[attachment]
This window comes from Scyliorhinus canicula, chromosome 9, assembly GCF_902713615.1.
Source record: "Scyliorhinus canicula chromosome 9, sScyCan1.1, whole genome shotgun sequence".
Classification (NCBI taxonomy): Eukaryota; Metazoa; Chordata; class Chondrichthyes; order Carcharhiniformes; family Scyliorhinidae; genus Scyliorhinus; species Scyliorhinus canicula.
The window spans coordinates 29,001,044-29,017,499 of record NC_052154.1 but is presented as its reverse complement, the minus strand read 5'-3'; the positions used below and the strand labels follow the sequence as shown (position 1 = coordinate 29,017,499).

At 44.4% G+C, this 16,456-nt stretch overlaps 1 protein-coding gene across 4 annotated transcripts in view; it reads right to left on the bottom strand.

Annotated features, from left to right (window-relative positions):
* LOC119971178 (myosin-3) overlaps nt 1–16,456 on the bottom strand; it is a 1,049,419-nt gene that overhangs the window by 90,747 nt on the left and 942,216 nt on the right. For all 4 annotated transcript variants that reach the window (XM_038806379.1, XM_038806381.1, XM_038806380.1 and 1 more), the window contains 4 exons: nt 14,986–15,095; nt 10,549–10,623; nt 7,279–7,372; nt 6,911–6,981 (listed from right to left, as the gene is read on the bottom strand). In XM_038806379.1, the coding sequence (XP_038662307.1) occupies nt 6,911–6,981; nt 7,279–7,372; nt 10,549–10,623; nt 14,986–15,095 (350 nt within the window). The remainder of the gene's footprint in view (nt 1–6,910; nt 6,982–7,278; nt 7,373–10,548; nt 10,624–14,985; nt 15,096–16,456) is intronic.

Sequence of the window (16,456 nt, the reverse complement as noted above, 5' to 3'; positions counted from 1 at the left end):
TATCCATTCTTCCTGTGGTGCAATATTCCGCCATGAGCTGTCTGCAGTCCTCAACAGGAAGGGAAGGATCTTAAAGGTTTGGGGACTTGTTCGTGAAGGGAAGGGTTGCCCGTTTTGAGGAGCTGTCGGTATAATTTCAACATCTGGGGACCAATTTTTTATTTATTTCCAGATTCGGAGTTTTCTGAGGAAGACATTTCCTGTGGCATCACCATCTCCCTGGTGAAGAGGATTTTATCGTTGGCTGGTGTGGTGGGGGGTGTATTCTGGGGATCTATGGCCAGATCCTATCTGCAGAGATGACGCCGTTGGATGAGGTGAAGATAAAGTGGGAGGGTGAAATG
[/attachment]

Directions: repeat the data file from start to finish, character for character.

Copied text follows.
This window comes from Scyliorhinus canicula, chromosome 9, assembly GCF_902713615.1.
Source record: "Scyliorhinus canicula chromosome 9, sScyCan1.1, whole genome shotgun sequence".
Classification (NCBI taxonomy): Eukaryota; Metazoa; Chordata; class Chondrichthyes; order Carcharhiniformes; family Scyliorhinidae; genus Scyliorhinus; species Scyliorhinus canicula.
The window spans coordinates 29,001,044-29,017,499 of record NC_052154.1 but is presented as its reverse complement, the minus strand read 5'-3'; the positions used below and the strand labels follow the sequence as shown (position 1 = coordinate 29,017,499).

At 44.4% G+C, this 16,456-nt stretch overlaps 1 protein-coding gene across 4 annotated transcripts in view; it reads right to left on the bottom strand.

Annotated features, from left to right (window-relative positions):
* LOC119971178 (myosin-3) overlaps nt 1–16,456 on the bottom strand; it is a 1,049,419-nt gene that overhangs the window by 90,747 nt on the left and 942,216 nt on the right. For all 4 annotated transcript variants that reach the window (XM_038806379.1, XM_038806381.1, XM_038806380.1 and 1 more), the window contains 4 exons: nt 14,986–15,095; nt 10,549–10,623; nt 7,279–7,372; nt 6,911–6,981 (listed from right to left, as the gene is read on the bottom strand). In XM_038806379.1, the coding sequence (XP_038662307.1) occupies nt 6,911–6,981; nt 7,279–7,372; nt 10,549–10,623; nt 14,986–15,095 (350 nt within the window). The remainder of the gene's footprint in view (nt 1–6,910; nt 6,982–7,278; nt 7,373–10,548; nt 10,624–14,985; nt 15,096–16,456) is intronic.

Sequence of the window (16,456 nt, the reverse complement as noted above, 5' to 3'; positions counted from 1 at the left end):
TATCCATTCTTCCTGTGGTGCAATATTCCGCCATGAGCTGTCTGCAGTCCTCAACAGGAAGGGAAGGATCTTAAAGGTTTGGGGACTTGTTCGTGAAGGGAAGGGTTGCCCGTTTTGAGGAGCTGTCGGTATAATTTCAACATCTGGGGACCAATTTTTTATTTATTTCCAGATTCGGAGTTTTCTGAGGAAGACATTTCCTGTGGCATCACCATCTCCCTGGTGAAGAGGATTTTATCGTTGGCTGGTGTGGTGGGGGGTGTATTCTGGGGATCTATGGCCAGATCCTATCTGCAGAGATGACGCCGTTGGATGAGGTGAAGATAAAGTGGGAGGGTGAAATG